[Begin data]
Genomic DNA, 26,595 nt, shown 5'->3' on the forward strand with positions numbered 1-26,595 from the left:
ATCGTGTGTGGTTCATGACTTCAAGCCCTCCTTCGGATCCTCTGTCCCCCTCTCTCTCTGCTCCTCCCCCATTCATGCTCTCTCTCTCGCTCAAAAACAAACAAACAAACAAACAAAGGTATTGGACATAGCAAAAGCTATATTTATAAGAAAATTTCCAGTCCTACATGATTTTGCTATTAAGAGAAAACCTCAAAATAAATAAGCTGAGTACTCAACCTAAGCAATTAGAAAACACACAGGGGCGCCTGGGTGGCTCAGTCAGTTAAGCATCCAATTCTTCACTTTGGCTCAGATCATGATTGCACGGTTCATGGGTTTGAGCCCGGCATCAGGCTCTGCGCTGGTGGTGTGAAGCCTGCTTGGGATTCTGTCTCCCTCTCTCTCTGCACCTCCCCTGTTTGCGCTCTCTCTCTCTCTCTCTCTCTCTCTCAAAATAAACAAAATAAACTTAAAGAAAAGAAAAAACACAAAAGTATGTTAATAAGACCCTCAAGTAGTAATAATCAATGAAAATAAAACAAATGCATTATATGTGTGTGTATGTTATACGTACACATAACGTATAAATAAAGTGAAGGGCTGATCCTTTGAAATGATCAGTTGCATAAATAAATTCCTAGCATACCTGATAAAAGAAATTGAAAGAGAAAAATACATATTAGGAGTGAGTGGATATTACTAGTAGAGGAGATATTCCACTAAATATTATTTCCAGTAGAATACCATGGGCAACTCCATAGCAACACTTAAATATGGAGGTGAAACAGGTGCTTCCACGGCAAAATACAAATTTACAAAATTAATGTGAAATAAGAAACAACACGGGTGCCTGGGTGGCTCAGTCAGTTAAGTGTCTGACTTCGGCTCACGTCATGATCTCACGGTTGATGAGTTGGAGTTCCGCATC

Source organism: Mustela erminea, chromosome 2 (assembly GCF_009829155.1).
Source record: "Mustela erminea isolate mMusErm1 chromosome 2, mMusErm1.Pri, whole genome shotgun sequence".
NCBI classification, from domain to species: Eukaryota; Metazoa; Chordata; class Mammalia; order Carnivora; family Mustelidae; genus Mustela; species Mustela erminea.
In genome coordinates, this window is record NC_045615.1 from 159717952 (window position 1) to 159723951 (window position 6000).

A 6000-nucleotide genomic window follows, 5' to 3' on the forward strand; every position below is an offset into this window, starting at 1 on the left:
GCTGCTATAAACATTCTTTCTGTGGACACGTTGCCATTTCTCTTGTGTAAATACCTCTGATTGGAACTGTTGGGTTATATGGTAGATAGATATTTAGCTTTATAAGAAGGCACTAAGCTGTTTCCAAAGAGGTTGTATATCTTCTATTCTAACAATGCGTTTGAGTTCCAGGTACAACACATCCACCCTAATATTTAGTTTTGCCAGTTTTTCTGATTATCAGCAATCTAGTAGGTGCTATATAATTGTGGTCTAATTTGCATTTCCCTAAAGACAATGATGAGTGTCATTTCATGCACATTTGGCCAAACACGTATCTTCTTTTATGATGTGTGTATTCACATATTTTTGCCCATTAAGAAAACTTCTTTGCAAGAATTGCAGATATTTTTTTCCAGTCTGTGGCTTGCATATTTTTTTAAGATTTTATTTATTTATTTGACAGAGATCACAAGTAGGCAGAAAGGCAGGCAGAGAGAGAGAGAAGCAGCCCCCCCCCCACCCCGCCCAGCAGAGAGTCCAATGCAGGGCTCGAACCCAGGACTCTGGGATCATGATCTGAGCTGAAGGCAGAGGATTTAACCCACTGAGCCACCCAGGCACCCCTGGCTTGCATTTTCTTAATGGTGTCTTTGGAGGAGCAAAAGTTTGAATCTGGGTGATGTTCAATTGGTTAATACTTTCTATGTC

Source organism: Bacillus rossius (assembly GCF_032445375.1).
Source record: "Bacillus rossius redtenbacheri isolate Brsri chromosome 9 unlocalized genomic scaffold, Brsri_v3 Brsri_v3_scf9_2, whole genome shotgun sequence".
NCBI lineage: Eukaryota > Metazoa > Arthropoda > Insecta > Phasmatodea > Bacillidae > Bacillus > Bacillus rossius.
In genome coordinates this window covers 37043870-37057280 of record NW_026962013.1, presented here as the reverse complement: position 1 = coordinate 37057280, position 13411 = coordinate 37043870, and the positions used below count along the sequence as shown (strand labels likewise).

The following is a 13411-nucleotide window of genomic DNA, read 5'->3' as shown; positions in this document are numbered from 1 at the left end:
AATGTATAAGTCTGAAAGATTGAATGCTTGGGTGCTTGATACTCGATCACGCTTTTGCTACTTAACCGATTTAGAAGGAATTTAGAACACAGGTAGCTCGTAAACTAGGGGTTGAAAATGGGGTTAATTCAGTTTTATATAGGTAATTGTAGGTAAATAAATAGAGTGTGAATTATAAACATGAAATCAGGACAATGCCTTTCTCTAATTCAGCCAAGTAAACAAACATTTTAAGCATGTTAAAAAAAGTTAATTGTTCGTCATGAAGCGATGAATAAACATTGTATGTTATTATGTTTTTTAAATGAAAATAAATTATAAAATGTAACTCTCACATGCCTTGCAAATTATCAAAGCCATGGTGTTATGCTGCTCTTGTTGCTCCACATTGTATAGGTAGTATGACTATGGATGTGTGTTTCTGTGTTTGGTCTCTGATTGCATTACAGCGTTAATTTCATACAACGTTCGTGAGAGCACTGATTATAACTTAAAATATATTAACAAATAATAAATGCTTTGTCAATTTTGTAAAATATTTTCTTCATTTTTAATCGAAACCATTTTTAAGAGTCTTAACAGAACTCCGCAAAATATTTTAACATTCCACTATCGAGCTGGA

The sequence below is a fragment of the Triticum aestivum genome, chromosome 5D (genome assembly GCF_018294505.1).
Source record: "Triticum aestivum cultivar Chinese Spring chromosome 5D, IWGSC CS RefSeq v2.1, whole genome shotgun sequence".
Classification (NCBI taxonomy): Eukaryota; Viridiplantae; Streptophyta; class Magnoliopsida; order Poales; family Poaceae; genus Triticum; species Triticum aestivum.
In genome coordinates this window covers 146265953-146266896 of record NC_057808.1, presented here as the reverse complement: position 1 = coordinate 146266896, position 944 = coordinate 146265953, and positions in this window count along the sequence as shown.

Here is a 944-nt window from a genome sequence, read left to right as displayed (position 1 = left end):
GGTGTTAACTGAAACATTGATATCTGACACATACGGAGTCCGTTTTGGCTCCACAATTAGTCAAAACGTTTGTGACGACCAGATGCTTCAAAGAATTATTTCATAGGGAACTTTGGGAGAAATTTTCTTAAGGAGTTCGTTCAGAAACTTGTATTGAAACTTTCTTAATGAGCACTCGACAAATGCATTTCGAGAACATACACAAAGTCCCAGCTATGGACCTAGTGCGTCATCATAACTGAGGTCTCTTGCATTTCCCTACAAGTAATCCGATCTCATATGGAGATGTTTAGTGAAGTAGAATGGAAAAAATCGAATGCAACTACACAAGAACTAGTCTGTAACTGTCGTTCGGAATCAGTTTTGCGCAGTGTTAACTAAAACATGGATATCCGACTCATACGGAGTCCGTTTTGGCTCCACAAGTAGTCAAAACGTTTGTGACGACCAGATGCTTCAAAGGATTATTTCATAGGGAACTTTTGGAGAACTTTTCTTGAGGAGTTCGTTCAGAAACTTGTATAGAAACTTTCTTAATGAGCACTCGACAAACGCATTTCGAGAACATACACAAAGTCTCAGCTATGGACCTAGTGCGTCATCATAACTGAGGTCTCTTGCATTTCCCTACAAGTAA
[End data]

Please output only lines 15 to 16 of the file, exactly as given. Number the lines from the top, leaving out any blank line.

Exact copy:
The sequence below is a fragment of the Triticum aestivum genome, chromosome 5D (genome assembly GCF_018294505.1).
Source record: "Triticum aestivum cultivar Chinese Spring chromosome 5D, IWGSC CS RefSeq v2.1, whole genome shotgun sequence".